<span class="articleLocation”>The Port Authority of New York and New Jersey
has agreed to pay $400,000 to settle allegations it failed to
inform investors of risks to roadway projects, becoming the
first municipal bond issuer to admit wrongdoing in an
enforcement action with U.S. securities regulators.
The Securities and Exchange Commission’s probe is part of a
sprawling web of investigations that began following the
so-called Bridgegate controversy, the politically motivated
closure of several lanes at the George Washington Bridge in
Reuters was first to report in April that the bi-state
agency, which underwent governance changes following intense
scrutiny in the fallout of the scandal, was in talks with the
The agency operates airports, bridges and tunnels in the
region, which produces at least 10 percent of the nation’s
economic output, according to the U.S. Census Bureau.
According to the SEC, the authority held internal
discussions about whether certain projects, including New
Jersey’s Pulaski Skyway, were outside its mandate and might not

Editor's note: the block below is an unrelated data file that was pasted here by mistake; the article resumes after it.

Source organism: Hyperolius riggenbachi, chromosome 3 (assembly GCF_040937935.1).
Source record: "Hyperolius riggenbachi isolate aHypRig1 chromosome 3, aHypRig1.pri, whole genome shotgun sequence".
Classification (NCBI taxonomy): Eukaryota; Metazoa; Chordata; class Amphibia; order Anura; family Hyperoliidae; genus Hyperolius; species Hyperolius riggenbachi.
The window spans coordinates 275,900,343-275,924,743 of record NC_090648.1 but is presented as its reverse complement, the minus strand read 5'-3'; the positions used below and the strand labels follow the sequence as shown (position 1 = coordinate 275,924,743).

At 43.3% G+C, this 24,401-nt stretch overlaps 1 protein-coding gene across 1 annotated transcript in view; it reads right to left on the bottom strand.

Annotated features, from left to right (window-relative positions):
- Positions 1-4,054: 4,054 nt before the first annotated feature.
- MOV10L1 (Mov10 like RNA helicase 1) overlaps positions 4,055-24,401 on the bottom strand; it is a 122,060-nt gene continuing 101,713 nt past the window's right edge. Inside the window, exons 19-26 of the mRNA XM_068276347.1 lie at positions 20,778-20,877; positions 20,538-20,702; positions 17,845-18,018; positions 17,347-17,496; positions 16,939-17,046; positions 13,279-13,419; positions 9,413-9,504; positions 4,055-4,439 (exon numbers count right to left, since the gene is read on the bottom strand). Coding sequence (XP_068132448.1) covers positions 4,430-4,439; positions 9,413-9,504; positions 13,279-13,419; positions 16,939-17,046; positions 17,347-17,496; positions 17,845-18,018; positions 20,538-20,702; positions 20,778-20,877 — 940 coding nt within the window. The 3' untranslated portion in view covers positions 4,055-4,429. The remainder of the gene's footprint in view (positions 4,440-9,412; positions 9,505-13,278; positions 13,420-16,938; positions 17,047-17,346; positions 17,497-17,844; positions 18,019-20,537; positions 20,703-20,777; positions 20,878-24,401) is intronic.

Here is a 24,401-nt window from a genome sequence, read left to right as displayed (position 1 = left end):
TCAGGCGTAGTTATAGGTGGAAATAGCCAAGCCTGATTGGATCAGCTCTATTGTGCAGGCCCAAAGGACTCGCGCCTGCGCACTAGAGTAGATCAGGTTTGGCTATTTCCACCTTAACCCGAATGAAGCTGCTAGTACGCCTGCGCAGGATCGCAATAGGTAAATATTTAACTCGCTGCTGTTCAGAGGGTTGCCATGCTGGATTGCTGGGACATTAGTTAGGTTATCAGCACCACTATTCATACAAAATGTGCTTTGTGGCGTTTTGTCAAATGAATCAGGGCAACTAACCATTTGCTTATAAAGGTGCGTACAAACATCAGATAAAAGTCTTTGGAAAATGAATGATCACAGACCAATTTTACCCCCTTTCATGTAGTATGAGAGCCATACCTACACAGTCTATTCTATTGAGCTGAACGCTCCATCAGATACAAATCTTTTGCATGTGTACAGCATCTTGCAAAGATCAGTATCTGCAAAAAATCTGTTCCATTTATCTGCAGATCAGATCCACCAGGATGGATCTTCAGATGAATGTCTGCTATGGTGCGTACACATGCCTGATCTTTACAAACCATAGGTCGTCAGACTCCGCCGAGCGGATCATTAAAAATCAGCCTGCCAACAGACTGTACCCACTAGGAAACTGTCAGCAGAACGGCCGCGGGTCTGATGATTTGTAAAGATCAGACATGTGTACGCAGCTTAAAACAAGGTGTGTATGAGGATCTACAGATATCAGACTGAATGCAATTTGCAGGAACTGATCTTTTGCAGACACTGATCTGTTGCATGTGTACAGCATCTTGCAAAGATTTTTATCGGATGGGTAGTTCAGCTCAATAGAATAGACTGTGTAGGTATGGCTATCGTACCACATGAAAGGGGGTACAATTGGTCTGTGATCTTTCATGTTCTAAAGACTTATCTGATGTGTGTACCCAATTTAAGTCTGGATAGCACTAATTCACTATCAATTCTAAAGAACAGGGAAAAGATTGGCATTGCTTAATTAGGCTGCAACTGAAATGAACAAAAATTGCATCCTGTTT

Internal memos noted that there was “no clear path to
legislative authority” for such projects and identified “the
risk of a successful challenge by the bondholders” in connection
with the funding, the SEC said in a statement.
Even so, the Port Authority sold $2.3 billion of bonds
without disclosing the risks around its ability to fund the
The SEC’s investigation is ongoing, its statement said.
The probe includes an examination of the cancellation of the
Access to the Region’s Core project in 2010 by New Jersey
Governor Chris Christie because of concerns about cost overruns.
The project would have created a much needed new commuter rail
tunnel under the Hudson River.
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